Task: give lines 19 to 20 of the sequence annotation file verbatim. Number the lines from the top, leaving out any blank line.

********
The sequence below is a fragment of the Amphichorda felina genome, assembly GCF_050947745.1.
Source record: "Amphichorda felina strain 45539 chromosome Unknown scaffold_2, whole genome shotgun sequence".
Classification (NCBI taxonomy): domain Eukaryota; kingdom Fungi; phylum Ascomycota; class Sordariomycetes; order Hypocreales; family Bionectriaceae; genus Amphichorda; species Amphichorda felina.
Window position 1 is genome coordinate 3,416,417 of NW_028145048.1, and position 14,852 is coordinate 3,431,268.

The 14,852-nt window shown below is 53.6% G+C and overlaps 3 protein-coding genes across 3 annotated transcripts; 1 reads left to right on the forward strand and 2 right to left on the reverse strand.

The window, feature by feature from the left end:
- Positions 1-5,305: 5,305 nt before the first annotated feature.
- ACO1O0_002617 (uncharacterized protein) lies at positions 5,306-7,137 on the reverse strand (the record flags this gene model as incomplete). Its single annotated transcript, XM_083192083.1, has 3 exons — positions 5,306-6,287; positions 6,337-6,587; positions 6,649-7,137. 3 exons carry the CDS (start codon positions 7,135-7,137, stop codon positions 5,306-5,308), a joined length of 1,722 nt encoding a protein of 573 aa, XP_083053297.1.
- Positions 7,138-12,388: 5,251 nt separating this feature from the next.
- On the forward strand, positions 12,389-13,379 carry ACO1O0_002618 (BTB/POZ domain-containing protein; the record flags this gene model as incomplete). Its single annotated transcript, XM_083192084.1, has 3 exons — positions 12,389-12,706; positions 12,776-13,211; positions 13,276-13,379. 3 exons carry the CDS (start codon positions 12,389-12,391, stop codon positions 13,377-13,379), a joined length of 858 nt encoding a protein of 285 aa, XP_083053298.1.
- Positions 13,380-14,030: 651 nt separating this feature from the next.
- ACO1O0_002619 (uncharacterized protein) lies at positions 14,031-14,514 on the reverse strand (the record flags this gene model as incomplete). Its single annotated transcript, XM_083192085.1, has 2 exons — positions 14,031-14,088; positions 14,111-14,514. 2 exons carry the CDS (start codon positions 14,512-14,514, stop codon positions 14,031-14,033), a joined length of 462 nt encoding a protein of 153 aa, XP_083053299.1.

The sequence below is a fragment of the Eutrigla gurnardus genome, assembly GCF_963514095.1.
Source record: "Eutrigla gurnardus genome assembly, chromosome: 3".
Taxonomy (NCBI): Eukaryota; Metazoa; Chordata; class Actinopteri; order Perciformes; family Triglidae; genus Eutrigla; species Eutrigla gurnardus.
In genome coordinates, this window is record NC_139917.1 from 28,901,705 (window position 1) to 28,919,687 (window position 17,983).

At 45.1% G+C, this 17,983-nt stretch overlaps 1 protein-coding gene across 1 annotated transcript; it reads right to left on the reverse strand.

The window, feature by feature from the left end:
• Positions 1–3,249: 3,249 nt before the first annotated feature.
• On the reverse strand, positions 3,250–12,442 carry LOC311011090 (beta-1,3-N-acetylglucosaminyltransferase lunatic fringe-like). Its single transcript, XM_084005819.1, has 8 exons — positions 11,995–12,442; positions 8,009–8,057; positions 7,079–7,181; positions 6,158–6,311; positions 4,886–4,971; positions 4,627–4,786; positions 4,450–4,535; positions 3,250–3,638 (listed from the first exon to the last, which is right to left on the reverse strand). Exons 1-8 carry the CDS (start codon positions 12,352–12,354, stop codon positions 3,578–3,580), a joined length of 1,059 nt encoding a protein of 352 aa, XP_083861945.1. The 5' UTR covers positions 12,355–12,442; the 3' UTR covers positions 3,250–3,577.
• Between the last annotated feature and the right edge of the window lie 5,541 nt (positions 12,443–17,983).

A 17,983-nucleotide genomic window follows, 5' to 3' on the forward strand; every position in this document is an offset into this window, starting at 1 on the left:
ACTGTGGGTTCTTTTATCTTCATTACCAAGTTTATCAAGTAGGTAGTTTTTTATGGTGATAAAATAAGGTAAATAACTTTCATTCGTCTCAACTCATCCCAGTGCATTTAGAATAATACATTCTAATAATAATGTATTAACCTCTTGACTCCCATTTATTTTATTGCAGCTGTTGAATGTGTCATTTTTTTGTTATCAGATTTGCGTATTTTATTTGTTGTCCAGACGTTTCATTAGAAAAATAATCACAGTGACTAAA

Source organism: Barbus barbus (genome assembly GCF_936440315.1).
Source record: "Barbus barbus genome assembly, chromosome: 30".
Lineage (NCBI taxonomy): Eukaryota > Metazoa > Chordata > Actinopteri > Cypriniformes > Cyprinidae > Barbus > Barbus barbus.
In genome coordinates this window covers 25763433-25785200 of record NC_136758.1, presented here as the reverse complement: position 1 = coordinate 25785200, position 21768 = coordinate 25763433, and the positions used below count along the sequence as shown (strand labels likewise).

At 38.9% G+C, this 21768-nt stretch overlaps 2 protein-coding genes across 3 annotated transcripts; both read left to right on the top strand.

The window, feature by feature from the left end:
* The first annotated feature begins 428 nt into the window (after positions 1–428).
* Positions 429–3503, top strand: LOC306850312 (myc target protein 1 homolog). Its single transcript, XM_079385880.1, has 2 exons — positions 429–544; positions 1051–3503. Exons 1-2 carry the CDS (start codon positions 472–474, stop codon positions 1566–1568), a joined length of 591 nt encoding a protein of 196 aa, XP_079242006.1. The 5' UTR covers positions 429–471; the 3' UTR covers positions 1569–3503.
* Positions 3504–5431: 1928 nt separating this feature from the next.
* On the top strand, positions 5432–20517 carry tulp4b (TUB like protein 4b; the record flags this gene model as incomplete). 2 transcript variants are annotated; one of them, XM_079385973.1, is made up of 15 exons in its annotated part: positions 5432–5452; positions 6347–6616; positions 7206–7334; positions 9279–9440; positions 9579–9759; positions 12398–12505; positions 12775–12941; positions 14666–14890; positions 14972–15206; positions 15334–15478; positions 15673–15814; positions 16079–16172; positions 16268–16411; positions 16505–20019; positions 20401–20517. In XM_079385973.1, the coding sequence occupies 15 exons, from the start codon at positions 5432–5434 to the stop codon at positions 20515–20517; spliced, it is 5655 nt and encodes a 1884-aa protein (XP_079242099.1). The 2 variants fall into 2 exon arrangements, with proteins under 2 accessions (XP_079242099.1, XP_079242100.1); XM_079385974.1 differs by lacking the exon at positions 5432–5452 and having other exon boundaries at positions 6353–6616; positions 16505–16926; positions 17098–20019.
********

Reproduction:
• Positions 1–3,249: 3,249 nt before the first annotated feature.
• On the reverse strand, positions 3,250–12,442 carry LOC311011090 (beta-1,3-N-acetylglucosaminyltransferase lunatic fringe-like). Its single transcript, XM_084005819.1, has 8 exons — positions 11,995–12,442; positions 8,009–8,057; positions 7,079–7,181; positions 6,158–6,311; positions 4,886–4,971; positions 4,627–4,786; positions 4,450–4,535; positions 3,250–3,638 (listed from the first exon to the last, which is right to left on the reverse strand). Exons 1-8 carry the CDS (start codon positions 12,352–12,354, stop codon positions 3,578–3,580), a joined length of 1,059 nt encoding a protein of 352 aa, XP_083861945.1. The 5' UTR covers positions 12,355–12,442; the 3' UTR covers positions 3,250–3,577.